Northern Lights could be visible in the UK again this week

The Met Office Space Weather department has signalled there may be a chance we see the Northern Lights again this week <i>(Image: Owen Humphreys/PA Wire/PA Images)</i>
The Met Office Space Weather department has signalled there may be a chance we see the Northern Lights again this week (Image: Owen Humphreys/PA Wire/PA Images)

The Northern Lights could be visible in parts of the UK again as early as this week, according to the Met Office.

The Aurora Borealis stunned the nation last week, with dazzling light displays being visible as far south as Dorset, Essex, Cambridgeshire and Berkshire on Friday.

And the Met Office Space Weather department has signalled there may be “a slight chance” to see them again this week.

Coronal Mass Ejections (CMEs) impacts overnight on May 17 and May 18 may make the Northern Lights visible.

Bournemouth Echo: The aurora is concentrated at the Earth's north and south poles
Bournemouth Echo: The aurora is concentrated at the Earth's north and south poles

The aurora is concentrated at the Earth's north and south poles (Image: Owen Humphreys/PA Wire)

The forecasters explained: “These may bring some limited enhancement to the aurora, with the slight potential of allowing for some visibility as far south as northern Scotland or similar latitudes.”

Meanwhile AuroraWatch UK has issued an amber alert for the Northern Lights.

The programme is run by scientists in the Space and Planetary Physics group at Lancaster University’s Department of Physics.

An amber alert means that the Northern Lights could "possibly visible from elsewhere in the UK", with a likelihood of photographs from "anywhere" in the country.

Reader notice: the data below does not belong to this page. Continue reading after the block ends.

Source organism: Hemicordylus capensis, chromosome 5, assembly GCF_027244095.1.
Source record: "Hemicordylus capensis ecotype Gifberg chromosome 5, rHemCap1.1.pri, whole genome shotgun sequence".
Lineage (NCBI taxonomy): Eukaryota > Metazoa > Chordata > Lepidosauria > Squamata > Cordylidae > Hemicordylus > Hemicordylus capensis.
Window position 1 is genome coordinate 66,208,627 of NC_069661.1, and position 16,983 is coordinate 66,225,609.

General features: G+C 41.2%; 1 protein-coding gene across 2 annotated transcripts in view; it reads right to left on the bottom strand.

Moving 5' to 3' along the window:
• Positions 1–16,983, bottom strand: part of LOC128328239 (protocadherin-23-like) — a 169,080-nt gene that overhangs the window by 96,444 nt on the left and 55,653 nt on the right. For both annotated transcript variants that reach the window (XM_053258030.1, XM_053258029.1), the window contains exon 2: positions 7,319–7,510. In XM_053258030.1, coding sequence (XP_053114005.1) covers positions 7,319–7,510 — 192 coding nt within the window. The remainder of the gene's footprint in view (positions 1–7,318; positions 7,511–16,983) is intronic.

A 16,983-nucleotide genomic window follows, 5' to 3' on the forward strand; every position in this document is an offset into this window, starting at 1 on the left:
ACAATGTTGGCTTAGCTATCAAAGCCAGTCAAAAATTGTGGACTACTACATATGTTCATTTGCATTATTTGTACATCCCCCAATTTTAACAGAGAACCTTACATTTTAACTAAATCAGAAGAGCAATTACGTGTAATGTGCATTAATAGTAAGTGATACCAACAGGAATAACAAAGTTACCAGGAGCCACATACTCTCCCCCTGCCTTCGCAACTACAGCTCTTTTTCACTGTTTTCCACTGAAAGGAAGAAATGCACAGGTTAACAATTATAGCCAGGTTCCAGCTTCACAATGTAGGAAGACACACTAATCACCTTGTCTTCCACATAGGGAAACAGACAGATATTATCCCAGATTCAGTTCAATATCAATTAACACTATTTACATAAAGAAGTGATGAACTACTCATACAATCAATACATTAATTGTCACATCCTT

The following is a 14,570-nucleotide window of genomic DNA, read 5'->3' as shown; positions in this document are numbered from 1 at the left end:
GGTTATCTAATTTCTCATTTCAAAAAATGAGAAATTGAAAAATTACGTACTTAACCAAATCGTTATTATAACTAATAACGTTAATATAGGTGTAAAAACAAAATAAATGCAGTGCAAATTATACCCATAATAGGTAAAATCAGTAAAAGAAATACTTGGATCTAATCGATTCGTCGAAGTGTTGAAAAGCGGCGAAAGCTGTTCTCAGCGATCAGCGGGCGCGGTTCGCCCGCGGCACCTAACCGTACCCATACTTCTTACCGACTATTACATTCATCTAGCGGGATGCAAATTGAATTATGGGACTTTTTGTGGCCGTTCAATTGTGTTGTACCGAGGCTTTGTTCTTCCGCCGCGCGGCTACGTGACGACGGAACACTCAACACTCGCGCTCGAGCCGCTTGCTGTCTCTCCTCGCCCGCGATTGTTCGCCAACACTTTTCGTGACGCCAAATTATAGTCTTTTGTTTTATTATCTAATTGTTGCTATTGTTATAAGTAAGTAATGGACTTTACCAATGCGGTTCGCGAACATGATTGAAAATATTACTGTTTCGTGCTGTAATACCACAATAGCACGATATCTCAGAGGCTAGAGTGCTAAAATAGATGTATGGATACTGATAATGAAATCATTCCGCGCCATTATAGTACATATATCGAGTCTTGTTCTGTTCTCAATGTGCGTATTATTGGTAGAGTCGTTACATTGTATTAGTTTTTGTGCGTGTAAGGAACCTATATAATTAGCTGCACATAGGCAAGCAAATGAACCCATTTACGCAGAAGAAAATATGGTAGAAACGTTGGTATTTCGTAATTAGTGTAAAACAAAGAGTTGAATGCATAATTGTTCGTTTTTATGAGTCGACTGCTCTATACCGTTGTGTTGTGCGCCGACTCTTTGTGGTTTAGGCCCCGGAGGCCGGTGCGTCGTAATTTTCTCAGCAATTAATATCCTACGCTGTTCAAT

However, Professor Jim Wild, from the university, told the Sun: “For now and obviously it’s not dark, so there is nothing to see.

"No guarantees for later today as it’s likely things will have quietened down by sunset."

Why have Aurora Borealis sightings increased this year?

In short Aurora Borealis sightings have increased in recent years and the explanation is well known in the science community, according to the Met Office.

Krista Hammond, a Manager at the Met Office Space Weather Operations Centre (MOSWOC), said: “Activity on the sun, and in particular the number of visible sunspots, varies over roughly an 11-year period, known as the solar cycle.”

The last solar minimum, which is when the Sun had the lowest frequency of visible sunspots in the solar cycle, occurred in December 2019.


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This means that the sun’s activity is currently increasing, with the next solar maximum expected around 2025.

As a result, more of the Sun's electrically charged particles are travelling towards the Earth and getting caught in its magnetic field, thus producing more of the aurora effect.

Krista added: “Over the coming years, as we continue towards the solar maximum, we can expect to see an increase in the frequency of space weather events, with more chances to see the Aurora Borealis over the UK.”